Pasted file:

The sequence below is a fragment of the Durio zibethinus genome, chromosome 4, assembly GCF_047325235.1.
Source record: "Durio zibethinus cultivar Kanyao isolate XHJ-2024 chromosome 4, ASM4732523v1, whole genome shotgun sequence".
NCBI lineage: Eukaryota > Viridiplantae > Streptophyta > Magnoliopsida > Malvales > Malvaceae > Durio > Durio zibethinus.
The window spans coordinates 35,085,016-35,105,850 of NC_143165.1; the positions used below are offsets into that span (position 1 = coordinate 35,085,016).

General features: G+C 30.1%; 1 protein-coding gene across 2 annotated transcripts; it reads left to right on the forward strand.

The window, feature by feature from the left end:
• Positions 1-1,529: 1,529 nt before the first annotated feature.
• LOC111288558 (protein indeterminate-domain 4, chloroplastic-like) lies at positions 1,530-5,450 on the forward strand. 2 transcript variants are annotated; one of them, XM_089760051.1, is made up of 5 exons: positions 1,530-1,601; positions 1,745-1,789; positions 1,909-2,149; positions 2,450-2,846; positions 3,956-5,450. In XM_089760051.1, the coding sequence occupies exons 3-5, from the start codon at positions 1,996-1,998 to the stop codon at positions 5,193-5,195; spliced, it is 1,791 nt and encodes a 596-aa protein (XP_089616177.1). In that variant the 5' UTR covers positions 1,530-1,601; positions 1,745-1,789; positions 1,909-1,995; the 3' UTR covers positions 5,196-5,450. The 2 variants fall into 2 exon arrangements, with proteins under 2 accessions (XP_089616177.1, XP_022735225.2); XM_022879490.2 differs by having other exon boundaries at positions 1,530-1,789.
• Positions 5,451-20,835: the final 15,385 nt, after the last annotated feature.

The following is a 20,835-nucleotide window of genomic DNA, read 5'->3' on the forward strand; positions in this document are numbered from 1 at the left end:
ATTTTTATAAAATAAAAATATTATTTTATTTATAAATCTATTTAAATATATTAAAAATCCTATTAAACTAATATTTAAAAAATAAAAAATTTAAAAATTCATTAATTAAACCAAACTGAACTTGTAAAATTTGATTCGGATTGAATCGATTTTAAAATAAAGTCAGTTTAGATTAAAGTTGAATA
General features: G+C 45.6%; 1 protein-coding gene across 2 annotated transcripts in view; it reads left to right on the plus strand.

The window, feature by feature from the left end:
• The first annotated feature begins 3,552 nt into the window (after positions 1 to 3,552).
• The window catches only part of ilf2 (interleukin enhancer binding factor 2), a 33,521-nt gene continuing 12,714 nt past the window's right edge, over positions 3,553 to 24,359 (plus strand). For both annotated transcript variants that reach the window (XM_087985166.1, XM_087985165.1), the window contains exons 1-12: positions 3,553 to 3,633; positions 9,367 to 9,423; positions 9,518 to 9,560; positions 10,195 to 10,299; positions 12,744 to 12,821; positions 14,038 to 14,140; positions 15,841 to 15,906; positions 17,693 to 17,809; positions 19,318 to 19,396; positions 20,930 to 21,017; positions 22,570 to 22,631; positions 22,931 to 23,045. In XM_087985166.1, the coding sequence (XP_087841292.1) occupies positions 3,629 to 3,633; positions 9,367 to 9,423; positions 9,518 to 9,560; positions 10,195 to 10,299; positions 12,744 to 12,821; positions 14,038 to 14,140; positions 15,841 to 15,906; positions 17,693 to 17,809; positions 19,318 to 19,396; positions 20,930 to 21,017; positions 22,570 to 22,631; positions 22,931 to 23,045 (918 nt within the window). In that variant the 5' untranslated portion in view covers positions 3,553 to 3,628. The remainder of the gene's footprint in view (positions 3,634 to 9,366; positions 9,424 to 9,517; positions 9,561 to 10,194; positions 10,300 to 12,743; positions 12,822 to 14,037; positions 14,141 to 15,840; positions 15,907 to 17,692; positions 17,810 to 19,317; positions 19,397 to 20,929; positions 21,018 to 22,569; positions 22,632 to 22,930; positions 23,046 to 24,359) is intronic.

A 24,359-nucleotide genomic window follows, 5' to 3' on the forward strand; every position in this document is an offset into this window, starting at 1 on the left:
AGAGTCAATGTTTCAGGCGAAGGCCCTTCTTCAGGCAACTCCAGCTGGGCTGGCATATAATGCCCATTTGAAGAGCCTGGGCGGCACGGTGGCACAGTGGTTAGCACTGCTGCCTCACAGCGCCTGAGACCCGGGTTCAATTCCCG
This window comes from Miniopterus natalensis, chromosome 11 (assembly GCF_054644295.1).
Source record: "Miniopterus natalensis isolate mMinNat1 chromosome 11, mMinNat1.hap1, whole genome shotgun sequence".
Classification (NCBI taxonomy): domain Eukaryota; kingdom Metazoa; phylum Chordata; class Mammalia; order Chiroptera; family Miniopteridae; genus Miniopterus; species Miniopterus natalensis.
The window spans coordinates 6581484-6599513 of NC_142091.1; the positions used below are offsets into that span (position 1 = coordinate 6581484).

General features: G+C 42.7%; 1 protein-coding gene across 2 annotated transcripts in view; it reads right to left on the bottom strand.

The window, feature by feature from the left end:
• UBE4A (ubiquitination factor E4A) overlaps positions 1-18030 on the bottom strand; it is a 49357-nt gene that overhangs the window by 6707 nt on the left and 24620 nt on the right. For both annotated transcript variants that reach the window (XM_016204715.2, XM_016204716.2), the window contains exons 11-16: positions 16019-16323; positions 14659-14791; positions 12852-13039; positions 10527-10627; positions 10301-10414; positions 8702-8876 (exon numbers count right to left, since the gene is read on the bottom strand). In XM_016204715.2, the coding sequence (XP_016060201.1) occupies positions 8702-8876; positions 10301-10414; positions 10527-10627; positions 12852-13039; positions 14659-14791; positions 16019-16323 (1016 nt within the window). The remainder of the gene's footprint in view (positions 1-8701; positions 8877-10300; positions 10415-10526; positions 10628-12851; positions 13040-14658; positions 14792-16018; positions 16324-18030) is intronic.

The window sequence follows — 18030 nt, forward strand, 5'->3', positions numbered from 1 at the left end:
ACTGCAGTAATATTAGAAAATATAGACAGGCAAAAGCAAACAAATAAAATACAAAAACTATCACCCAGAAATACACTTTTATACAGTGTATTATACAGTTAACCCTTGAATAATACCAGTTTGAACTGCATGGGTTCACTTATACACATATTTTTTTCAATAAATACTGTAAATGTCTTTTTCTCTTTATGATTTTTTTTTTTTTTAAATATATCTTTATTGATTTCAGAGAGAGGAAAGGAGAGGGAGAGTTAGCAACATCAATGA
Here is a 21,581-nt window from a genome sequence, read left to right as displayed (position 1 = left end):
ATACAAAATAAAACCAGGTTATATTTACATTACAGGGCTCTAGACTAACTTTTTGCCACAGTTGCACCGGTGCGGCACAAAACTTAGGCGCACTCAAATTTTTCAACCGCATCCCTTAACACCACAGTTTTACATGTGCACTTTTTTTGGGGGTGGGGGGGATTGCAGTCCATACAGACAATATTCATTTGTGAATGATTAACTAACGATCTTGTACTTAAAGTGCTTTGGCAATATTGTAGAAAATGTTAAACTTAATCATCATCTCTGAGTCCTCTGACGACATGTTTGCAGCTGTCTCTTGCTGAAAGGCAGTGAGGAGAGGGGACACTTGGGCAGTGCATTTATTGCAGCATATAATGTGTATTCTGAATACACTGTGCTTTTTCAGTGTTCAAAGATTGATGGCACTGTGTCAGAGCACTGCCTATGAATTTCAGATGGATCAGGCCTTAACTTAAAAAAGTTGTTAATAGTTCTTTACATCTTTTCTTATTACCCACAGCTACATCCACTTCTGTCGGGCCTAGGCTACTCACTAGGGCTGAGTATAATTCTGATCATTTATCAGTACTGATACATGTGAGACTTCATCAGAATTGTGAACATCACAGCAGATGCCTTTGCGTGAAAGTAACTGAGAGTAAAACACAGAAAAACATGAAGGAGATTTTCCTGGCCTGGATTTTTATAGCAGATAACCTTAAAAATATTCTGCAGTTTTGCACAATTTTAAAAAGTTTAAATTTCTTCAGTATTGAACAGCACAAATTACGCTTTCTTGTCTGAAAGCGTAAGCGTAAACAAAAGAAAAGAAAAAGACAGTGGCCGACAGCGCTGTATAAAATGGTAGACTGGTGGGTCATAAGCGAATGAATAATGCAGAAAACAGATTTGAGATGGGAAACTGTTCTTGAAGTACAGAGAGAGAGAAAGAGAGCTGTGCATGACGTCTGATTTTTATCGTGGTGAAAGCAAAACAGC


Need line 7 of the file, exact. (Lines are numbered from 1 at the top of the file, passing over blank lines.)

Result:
• Positions 1-1,529: 1,529 nt before the first annotated feature.